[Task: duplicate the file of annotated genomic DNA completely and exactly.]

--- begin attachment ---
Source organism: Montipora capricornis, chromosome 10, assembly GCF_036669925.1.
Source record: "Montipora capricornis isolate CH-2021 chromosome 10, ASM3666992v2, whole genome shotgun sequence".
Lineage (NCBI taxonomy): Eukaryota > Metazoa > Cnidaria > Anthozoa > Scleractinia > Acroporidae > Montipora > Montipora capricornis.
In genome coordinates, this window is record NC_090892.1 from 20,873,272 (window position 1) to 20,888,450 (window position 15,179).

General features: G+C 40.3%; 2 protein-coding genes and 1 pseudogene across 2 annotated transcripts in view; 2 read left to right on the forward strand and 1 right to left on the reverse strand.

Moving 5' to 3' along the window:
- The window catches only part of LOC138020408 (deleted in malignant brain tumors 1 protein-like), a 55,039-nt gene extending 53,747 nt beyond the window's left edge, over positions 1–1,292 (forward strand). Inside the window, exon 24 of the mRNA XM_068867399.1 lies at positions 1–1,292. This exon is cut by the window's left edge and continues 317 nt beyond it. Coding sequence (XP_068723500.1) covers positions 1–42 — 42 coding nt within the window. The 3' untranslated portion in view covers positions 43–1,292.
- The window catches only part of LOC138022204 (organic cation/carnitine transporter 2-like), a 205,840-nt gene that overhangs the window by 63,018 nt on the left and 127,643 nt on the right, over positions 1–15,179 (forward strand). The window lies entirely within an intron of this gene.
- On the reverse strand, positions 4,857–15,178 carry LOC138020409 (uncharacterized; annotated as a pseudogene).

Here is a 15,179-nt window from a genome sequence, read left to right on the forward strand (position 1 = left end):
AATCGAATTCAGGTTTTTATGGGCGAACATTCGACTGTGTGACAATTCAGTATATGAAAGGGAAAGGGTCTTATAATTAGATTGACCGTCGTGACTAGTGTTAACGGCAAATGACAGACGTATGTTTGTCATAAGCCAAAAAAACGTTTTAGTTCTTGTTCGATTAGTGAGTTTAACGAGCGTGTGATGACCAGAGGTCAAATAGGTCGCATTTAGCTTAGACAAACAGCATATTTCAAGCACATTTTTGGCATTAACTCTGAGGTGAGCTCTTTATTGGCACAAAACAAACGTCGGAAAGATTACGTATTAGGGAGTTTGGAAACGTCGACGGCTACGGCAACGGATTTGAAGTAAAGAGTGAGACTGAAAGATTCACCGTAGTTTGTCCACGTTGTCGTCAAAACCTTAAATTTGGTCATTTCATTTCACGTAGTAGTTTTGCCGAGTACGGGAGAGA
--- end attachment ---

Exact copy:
Source organism: Montipora capricornis, chromosome 10, assembly GCF_036669925.1.
Source record: "Montipora capricornis isolate CH-2021 chromosome 10, ASM3666992v2, whole genome shotgun sequence".
Lineage (NCBI taxonomy): Eukaryota > Metazoa > Cnidaria > Anthozoa > Scleractinia > Acroporidae > Montipora > Montipora capricornis.
In genome coordinates, this window is record NC_090892.1 from 20,873,272 (window position 1) to 20,888,450 (window position 15,179).

General features: G+C 40.3%; 2 protein-coding genes and 1 pseudogene across 2 annotated transcripts in view; 2 read left to right on the forward strand and 1 right to left on the reverse strand.

Moving 5' to 3' along the window:
- The window catches only part of LOC138020408 (deleted in malignant brain tumors 1 protein-like), a 55,039-nt gene extending 53,747 nt beyond the window's left edge, over positions 1–1,292 (forward strand). Inside the window, exon 24 of the mRNA XM_068867399.1 lies at positions 1–1,292. This exon is cut by the window's left edge and continues 317 nt beyond it. Coding sequence (XP_068723500.1) covers positions 1–42 — 42 coding nt within the window. The 3' untranslated portion in view covers positions 43–1,292.
- The window catches only part of LOC138022204 (organic cation/carnitine transporter 2-like), a 205,840-nt gene that overhangs the window by 63,018 nt on the left and 127,643 nt on the right, over positions 1–15,179 (forward strand). The window lies entirely within an intron of this gene.
- On the reverse strand, positions 4,857–15,178 carry LOC138020409 (uncharacterized; annotated as a pseudogene).

Here is a 15,179-nt window from a genome sequence, read left to right on the forward strand (position 1 = left end):
AATCGAATTCAGGTTTTTATGGGCGAACATTCGACTGTGTGACAATTCAGTATATGAAAGGGAAAGGGTCTTATAATTAGATTGACCGTCGTGACTAGTGTTAACGGCAAATGACAGACGTATGTTTGTCATAAGCCAAAAAAACGTTTTAGTTCTTGTTCGATTAGTGAGTTTAACGAGCGTGTGATGACCAGAGGTCAAATAGGTCGCATTTAGCTTAGACAAACAGCATATTTCAAGCACATTTTTGGCATTAACTCTGAGGTGAGCTCTTTATTGGCACAAAACAAACGTCGGAAAGATTACGTATTAGGGAGTTTGGAAACGTCGACGGCTACGGCAACGGATTTGAAGTAAAGAGTGAGACTGAAAGATTCACCGTAGTTTGTCCACGTTGTCGTCAAAACCTTAAATTTGGTCATTTCATTTCACGTAGTAGTTTTGCCGAGTACGGGAGAGA